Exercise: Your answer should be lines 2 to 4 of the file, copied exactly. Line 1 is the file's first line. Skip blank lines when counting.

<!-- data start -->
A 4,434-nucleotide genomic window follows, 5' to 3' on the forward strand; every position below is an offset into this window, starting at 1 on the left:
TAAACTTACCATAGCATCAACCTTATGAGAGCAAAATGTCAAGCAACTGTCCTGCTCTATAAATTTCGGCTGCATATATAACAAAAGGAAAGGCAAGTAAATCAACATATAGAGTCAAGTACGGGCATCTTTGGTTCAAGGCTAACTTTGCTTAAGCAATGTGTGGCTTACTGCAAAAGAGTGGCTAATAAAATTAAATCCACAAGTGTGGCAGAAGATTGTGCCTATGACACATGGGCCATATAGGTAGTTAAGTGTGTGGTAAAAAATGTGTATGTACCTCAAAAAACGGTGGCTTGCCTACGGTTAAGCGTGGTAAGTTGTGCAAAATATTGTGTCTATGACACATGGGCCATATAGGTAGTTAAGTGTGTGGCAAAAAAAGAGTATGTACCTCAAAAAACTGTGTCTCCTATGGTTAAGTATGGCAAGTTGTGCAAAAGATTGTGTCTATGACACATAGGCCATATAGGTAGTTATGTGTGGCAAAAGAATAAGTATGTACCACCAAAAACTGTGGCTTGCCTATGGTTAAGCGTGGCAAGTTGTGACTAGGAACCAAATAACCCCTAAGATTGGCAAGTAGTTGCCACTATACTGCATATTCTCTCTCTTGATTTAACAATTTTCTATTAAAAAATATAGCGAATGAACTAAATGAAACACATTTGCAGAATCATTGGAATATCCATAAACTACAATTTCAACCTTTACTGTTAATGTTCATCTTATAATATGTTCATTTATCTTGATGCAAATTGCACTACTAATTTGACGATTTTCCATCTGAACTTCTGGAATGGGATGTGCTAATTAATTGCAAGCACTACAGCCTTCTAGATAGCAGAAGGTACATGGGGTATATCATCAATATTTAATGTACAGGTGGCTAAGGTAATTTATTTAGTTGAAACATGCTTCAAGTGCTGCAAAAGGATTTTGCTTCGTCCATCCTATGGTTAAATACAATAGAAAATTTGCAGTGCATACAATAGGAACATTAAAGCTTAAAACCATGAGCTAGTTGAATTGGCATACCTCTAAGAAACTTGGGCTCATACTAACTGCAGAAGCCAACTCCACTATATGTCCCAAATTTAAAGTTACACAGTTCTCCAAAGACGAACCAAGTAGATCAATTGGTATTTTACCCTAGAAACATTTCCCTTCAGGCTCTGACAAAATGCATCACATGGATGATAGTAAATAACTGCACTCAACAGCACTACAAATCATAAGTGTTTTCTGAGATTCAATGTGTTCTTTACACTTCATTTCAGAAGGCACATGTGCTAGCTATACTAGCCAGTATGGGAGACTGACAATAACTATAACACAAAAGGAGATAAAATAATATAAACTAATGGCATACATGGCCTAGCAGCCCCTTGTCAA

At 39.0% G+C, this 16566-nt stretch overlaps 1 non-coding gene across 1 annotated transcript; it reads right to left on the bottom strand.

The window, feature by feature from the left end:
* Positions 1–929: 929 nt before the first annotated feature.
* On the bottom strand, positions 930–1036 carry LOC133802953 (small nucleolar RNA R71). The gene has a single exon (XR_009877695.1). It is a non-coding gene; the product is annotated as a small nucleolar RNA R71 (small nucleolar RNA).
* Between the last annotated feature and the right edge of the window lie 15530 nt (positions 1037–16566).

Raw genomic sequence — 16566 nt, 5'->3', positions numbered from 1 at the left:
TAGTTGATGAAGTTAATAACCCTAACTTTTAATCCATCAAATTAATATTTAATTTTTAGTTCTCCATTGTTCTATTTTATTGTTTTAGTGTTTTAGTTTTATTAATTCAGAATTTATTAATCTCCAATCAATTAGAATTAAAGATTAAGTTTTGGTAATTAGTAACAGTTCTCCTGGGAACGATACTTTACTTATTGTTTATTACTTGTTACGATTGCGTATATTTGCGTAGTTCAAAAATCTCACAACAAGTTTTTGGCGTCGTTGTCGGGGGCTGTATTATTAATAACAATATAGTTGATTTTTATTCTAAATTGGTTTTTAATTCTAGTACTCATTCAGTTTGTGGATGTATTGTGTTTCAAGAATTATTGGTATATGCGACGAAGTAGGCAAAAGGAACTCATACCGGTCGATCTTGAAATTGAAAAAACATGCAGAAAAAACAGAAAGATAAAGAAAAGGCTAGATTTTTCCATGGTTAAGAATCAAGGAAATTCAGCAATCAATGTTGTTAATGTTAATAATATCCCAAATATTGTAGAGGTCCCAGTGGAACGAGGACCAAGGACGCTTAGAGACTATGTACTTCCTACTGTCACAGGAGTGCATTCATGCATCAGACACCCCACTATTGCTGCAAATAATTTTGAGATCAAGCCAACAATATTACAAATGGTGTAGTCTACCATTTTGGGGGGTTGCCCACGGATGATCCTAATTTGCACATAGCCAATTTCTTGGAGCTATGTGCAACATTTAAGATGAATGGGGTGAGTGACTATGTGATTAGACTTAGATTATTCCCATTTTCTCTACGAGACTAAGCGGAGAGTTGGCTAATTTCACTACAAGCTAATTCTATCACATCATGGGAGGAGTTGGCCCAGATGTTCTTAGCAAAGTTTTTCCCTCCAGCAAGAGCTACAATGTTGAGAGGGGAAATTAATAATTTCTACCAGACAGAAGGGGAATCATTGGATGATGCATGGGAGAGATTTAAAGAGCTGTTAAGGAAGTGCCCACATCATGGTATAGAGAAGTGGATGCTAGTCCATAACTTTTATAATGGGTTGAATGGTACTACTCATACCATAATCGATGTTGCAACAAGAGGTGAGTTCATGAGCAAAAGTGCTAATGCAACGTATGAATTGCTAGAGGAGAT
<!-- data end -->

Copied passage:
TAAACTTACCATAGCATCAACCTTATGAGAGCAAAATGTCAAGCAACTGTCCTGCTCTATAAATTTCGGCTGCATATATAACAAAAGGAAAGGCAAGTAAATCAACATATAGAGTCAAGTACGGGCATCTTTGGTTCAAGGCTAACTTTGCTTAAGCAATGTGTGGCTTACTGCAAAAGAGTGGCTAATAAAATTAAATCCACAAGTGTGGCAGAAGATTGTGCCTATGACACATGGGCCATATAGGTAGTTAAGTGTGTGGTAAAAAATGTGTATGTACCTCAAAAAACGGTGGCTTGCCTACGGTTAAGCGTGGTAAGTTGTGCAAAATATTGTGTCTATGACACATGGGCCATATAGGTAGTTAAGTGTGTGGCAAAAAAAGAGTATGTACCTCAAAAAACTGTGTCTCCTATGGTTAAGTATGGCAAGTTGTGCAAAAGATTGTGTCTATGACACATAGGCCATATAGGTAGTTATGTGTGGCAAAAGAATAAGTATGTACCACCAAAAACTGTGGCTTGCCTATGGTTAAGCGTGGCAAGTTGTGACTAGGAACCAAATAACCCCTAAGATTGGCAAGTAGTTGCCACTATACTGCATATTCTCTCTCTTGATTTAACAATTTTCTATTAAAAAATATAGCGAATGAACTAAATGAAACACATTTGCAGAATCATTGGAATATCCATAAACTACAATTTCAACCTTTACTGTTAATGTTCATCTTATAATATGTTCATTTATCTTGATGCAAATTGCACTACTAATTTGACGATTTTCCATCTGAACTTCTGGAATGGGATGTGCTAATTAATTGCAAGCACTACAGCCTTCTAGATAGCAGAAGGTACATGGGGTATATCATCAATATTTAATGTACAGGTGGCTAAGGTAATTTATTTAGTTGAAACATGCTTCAAGTGCTGCAAAAGGATTTTGCTTCGTCCATCCTATGGTTAAATACAATAGAAAATTTGCAGTGCATACAATAGGAACATTAAAGCTTAAAACCATGAGCTAGTTGAATTGGCATACCTCTAAGAAACTTGGGCTCATACTAACTGCAGAAGCCAACTCCACTATATGTCCCAAATTTAAAGTTACACAGTTCTCCAAAGACGAACCAAGTAGATCAATTGGTATTTTACCCTAGAAACATTTCCCTTCAGGCTCTGACAAAATGCATCACATGGATGATAGTAAATAACTGCACTCAACAGCACTACAAATCATAAGTGTTTTCTGAGATTCAATGTGTTCTTTACACTTCATTTCAGAAGGCACATGTGCTAGCTATACTAGCCAGTATGGGAGACTGACAATAACTATAACACAAAAGGAGATAAAATAATATAAACTAATGGCATACATGGCCTAGCAGCCCCTTGTCAA

At 39.0% G+C, this 16566-nt stretch overlaps 1 non-coding gene across 1 annotated transcript; it reads right to left on the bottom strand.

The window, feature by feature from the left end: